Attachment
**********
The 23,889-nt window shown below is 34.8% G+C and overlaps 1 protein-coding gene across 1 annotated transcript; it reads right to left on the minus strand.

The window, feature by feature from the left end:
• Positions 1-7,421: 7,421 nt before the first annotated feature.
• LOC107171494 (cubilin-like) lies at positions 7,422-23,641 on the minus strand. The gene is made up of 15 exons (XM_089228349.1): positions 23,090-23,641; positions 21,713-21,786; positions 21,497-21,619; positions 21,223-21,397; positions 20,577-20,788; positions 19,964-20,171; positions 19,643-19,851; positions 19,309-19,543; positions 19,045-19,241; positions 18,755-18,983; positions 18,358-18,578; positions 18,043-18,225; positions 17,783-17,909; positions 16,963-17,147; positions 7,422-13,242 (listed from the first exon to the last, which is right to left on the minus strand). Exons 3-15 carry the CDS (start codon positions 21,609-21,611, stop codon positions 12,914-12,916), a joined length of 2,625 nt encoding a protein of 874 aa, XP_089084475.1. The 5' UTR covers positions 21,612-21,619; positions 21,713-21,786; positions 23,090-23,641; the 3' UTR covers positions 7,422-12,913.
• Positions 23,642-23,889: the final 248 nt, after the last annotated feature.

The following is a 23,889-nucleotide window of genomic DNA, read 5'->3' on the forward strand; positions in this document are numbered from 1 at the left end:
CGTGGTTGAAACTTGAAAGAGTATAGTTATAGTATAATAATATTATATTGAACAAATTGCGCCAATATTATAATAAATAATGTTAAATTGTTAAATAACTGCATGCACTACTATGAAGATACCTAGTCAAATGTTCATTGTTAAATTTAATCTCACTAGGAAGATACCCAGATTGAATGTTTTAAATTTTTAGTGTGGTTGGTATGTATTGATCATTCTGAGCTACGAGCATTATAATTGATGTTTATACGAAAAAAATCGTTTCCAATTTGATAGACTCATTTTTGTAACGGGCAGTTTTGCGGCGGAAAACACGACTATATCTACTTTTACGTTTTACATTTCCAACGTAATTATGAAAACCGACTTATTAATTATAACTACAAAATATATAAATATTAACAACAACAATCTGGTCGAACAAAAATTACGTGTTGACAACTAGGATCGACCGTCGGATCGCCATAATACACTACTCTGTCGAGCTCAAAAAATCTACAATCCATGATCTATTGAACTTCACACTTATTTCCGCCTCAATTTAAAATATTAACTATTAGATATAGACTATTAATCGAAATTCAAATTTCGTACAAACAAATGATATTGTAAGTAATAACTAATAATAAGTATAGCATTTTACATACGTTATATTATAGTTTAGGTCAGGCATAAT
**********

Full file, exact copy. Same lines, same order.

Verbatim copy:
The 23,889-nt window shown below is 34.8% G+C and overlaps 1 protein-coding gene across 1 annotated transcript; it reads right to left on the minus strand.

The window, feature by feature from the left end:
• Positions 1-7,421: 7,421 nt before the first annotated feature.
• LOC107171494 (cubilin-like) lies at positions 7,422-23,641 on the minus strand. The gene is made up of 15 exons (XM_089228349.1): positions 23,090-23,641; positions 21,713-21,786; positions 21,497-21,619; positions 21,223-21,397; positions 20,577-20,788; positions 19,964-20,171; positions 19,643-19,851; positions 19,309-19,543; positions 19,045-19,241; positions 18,755-18,983; positions 18,358-18,578; positions 18,043-18,225; positions 17,783-17,909; positions 16,963-17,147; positions 7,422-13,242 (listed from the first exon to the last, which is right to left on the minus strand). Exons 3-15 carry the CDS (start codon positions 21,609-21,611, stop codon positions 12,914-12,916), a joined length of 2,625 nt encoding a protein of 874 aa, XP_089084475.1. The 5' UTR covers positions 21,612-21,619; positions 21,713-21,786; positions 23,090-23,641; the 3' UTR covers positions 7,422-12,913.
• Positions 23,642-23,889: the final 248 nt, after the last annotated feature.

The following is a 23,889-nucleotide window of genomic DNA, read 5'->3' on the forward strand; positions in this document are numbered from 1 at the left end:
CGTGGTTGAAACTTGAAAGAGTATAGTTATAGTATAATAATATTATATTGAACAAATTGCGCCAATATTATAATAAATAATGTTAAATTGTTAAATAACTGCATGCACTACTATGAAGATACCTAGTCAAATGTTCATTGTTAAATTTAATCTCACTAGGAAGATACCCAGATTGAATGTTTTAAATTTTTAGTGTGGTTGGTATGTATTGATCATTCTGAGCTACGAGCATTATAATTGATGTTTATACGAAAAAAATCGTTTCCAATTTGATAGACTCATTTTTGTAACGGGCAGTTTTGCGGCGGAAAACACGACTATATCTACTTTTACGTTTTACATTTCCAACGTAATTATGAAAACCGACTTATTAATTATAACTACAAAATATATAAATATTAACAACAACAATCTGGTCGAACAAAAATTACGTGTTGACAACTAGGATCGACCGTCGGATCGCCATAATACACTACTCTGTCGAGCTCAAAAAATCTACAATCCATGATCTATTGAACTTCACACTTATTTCCGCCTCAATTTAAAATATTAACTATTAGATATAGACTATTAATCGAAATTCAAATTTCGTACAAACAAATGATATTGTAAGTAATAACTAATAATAAGTATAGCATTTTACATACGTTATATTATAGTTTAGGTCAGGCATAAT